D OMESTIC violence in Cambodia gets its first public airing this month at two major conferences, while the true extent of it has been graphically brought out by the country's first surveys on the subject.
A national conference on family violence held in Phnom Penh on Dec 14 is being followed by a three-day regional one ending on Dec 17.
Representatives of 16 countries - including Vietnam, Laos, Thailand, Malaysia, Indonesia, Philippines, India, Sri Lanka and Bangladesh - aim to produce a regional plan of action at the second conference.
Long a silent story, domestic violence has been highlighted by two studies presented at the conferences indicating it is prevalent thoughout Cambodia.
Precise figures, though, are hard to come by.
One study, carried out in 10 Kandal province villages by 15 Khmer women's and human rights groups under the Human Rights Task Force, found local officials quoting wildly different statistics when asked what percentage of homes was affected by domestic violence.
"They were talking only about serious violence, which resulted in the death, disability or hospitalization of women. The actual figures are definitely higher than people think," says Im Phalay of the Task Force.
The most exhaustive study done, a six-month survey of 53 women from twenty villages in Prey Veng, Kompong Chhnang, Takeo and Phnom Penh, sponsored by The Asia Foundation, does not guess on the subject.
"Ours was a qualitative study, not a statistical one," says Cathy Zimmerman, the project head. "We simply do not know what percentage of homes are affected."
But Zimmerman and co-workers Men Savorn and Sar Samen - who talked to women, judges, police officers, NGO staff, medical workers and local and central authorities - believe there are extremely high levels of violence.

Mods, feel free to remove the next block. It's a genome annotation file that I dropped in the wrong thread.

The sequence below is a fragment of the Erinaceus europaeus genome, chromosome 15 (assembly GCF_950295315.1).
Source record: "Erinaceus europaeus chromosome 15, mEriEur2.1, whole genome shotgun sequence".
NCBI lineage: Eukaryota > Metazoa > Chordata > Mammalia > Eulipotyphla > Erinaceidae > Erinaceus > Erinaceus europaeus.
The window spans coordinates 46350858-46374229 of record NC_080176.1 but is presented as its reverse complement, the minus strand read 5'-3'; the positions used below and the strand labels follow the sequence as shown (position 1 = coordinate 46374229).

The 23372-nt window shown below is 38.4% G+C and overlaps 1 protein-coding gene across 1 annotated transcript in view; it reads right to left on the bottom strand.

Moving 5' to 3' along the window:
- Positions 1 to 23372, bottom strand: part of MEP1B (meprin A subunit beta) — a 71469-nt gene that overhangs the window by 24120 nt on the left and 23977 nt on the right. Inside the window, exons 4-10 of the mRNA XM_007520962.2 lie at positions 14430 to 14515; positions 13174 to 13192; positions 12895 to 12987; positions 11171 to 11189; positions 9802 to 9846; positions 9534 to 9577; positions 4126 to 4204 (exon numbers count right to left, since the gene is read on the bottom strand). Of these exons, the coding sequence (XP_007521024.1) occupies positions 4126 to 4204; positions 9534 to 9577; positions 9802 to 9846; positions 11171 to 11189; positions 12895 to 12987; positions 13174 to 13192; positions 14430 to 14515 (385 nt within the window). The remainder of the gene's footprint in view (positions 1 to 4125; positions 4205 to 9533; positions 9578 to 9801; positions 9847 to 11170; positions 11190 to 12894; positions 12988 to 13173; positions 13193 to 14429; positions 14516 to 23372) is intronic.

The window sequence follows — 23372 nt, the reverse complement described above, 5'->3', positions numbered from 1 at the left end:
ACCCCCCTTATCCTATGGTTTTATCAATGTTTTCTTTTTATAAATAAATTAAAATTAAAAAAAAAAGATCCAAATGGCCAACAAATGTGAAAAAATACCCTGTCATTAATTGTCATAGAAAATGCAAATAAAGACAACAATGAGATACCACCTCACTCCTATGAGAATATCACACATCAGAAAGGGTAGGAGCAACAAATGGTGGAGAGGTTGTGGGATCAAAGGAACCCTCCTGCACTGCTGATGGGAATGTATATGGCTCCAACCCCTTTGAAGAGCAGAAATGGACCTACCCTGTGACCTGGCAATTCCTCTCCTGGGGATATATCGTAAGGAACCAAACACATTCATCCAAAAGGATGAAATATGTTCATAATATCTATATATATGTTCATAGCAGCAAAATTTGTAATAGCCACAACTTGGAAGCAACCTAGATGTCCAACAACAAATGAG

While nine of 50 women respondents claimed to have been beaten daily, 21 said they were beaten often, from once a month to thrice a week.
The report calls the level of abuse in general "breathtaking", ranging from punches, kicks and the destruction of family property to using whips, knives, farm tools, poles, guns and grenades.
Injuries range from bruises, burns, sprained limbs and unconsciousness to permanent disabilities like scars, deformed limbs, lost teeth and deafness.
Both studies quoted poverty, gambling, alcohol, family squabbles, unemployment and lack of education as contributing factors. But Zimmerman says they are causes not excuses.
The real reason is that Khmer culture says that "husbands are the kings of the home," and that "domestic violence is an internal family matter," according to Phalay.
Both studies found that police and court officials thought only 'serious' violence was a crime: i.e. if the woman is bleeding, unconscious, shot, stabbed or dead.
The studies debunk the myth that men who beat their wives are 'naturally' more violent than normal. "Only four of 50 respondents had husbands who were involved in violent incidents outside the family," Zimmerman points out. "These men are not naturally more violent, they beat their wives because it is safe."